The government improved law enforcement efforts. Estonia prohibits all forms of both sex and labor trafficking through Articles 133 and 175 of the penal code, which prescribe a maximum penalty of up to 15 years’ imprisonment. These penalties are sufficiently stringent and commensurate with those prescribed for other serious crimes, such as rape. Estonian authorities launched 20 new investigations in 2014, compared with 26 in 2013. Investigators registered the first ever criminal case of labor exploitation occurring within Estonia in 2014; the investigation was ongoing at the close of the reporting period. The government initiated one prosecution in 2014, a decrease from six in 2013 and 12 in 2012. Estonian courts convicted four traffickers under Article 133 in 2014, an increase from two convictions in 2013. Two traffickers convicted in 2014 were sentenced to prison terms of four years, representing an improvement from weak sentences for convicted traffickers in 2013; however, authorities also sentenced two convicted traffickers to probation without prison terms. The government provided four training sessions for police, border guard, and labor inspection officials to facilitate cooperation on forced labor cases. Authorities did not offer training to the judiciary. Estonian authorities cooperated in one transnational investigation. The government did not report any investigations, prosecutions, or convictions of government officials complicit in human trafficking offenses.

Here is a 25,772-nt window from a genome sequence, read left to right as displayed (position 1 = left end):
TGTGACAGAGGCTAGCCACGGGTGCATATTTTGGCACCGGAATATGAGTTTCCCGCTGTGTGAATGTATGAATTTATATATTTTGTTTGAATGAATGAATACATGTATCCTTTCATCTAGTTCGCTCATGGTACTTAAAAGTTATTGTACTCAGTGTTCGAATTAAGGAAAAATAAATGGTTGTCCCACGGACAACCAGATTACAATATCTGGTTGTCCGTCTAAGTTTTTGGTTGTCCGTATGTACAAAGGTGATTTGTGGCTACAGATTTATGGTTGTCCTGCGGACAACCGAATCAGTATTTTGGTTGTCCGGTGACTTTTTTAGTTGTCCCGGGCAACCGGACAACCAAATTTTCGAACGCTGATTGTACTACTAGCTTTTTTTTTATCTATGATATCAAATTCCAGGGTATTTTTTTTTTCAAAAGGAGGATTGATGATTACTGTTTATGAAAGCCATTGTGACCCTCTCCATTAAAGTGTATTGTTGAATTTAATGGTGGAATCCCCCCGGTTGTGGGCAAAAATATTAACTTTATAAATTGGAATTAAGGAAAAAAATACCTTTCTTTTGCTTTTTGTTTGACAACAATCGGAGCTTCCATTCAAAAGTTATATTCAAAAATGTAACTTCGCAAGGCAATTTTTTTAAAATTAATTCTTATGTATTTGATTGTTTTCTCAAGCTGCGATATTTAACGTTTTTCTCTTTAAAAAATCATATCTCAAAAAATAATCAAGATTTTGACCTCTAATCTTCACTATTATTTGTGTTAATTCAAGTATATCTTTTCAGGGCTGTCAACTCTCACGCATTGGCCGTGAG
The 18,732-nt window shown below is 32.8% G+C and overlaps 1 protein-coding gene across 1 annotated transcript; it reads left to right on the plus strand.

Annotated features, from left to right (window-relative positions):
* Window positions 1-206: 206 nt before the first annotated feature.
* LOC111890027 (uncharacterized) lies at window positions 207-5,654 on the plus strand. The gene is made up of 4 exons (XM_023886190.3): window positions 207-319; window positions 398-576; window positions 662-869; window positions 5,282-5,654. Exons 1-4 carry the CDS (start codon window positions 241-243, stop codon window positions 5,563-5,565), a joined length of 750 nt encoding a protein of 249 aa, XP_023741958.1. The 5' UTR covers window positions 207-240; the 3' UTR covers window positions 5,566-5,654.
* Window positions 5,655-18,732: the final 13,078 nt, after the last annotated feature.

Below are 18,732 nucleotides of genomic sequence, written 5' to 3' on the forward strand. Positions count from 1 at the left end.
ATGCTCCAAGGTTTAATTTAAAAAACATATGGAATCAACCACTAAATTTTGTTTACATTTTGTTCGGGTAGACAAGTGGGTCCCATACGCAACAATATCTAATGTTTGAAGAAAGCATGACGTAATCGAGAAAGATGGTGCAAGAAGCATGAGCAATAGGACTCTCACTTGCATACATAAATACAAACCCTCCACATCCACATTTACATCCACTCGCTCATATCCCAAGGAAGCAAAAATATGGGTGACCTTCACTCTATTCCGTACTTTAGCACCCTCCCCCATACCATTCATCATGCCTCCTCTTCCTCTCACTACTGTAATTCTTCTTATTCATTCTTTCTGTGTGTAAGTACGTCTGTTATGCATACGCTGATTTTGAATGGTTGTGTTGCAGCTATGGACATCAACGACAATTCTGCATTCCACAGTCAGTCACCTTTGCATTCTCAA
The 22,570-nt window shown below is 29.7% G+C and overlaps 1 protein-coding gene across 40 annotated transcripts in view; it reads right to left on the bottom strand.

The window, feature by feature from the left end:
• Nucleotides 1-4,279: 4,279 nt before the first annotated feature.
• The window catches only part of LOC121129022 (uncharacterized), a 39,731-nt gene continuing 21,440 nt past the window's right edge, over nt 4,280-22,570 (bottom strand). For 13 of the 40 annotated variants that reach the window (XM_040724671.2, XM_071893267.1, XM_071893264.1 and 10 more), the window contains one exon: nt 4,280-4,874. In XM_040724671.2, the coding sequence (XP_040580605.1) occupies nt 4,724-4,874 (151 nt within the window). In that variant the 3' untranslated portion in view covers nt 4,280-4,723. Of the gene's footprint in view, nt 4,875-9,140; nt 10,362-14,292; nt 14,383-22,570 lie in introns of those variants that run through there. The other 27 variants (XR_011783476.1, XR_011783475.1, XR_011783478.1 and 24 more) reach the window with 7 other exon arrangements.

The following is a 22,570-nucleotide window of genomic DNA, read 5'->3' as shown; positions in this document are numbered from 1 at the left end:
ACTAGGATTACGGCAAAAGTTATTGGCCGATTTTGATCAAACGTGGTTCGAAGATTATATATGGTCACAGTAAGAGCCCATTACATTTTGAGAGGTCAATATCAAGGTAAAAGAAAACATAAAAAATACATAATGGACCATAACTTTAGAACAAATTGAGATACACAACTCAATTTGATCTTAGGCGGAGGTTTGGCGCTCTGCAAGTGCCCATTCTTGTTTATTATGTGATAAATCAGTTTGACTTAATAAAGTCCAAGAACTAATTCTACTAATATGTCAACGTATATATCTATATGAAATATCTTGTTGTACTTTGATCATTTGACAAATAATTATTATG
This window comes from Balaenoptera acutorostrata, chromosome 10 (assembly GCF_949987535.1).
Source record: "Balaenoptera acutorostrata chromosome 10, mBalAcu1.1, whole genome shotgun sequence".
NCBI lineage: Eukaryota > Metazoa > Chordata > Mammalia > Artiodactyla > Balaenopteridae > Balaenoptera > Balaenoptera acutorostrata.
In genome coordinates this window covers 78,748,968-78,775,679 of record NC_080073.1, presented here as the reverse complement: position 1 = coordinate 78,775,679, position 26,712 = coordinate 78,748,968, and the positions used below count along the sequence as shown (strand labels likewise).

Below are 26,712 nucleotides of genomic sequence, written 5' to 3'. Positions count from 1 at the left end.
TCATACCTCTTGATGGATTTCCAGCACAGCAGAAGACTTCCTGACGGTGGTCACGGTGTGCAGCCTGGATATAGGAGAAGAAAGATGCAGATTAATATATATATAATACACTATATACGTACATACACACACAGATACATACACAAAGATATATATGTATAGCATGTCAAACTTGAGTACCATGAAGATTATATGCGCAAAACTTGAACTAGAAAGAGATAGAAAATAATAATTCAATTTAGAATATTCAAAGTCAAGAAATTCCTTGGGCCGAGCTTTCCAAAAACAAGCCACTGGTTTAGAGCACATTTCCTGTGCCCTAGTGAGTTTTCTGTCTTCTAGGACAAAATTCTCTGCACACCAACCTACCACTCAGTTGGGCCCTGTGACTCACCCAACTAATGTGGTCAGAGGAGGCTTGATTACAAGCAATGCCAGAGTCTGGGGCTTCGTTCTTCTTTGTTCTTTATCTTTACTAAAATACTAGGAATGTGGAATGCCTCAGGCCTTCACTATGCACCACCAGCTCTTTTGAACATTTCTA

The government demonstrated weakened protection efforts. Since April 2013, a police report must be filed for presumed victims of trafficking to be eligible to receive government-funded services. The police thereafter have 10 days to meet with the prosecutor’s office; if authorities decide not to pursue a criminal case, the government ceases funding the victims’ care. In 2014, four Estonian victims, two of whom were newly identified during the year, received government assistance. The government identified no foreign victims in 2014. NGOs assisted an additional 20 sex trafficking victims and 43 labor exploitation victims who were not officially recognized by the government. Sex trafficking victims could receive non-specialized services for individuals in prostitution without going to the police; a government-funded NGO assisted 280 women involved in prostitution in 2014, 20 of whom showed indicators of trafficking.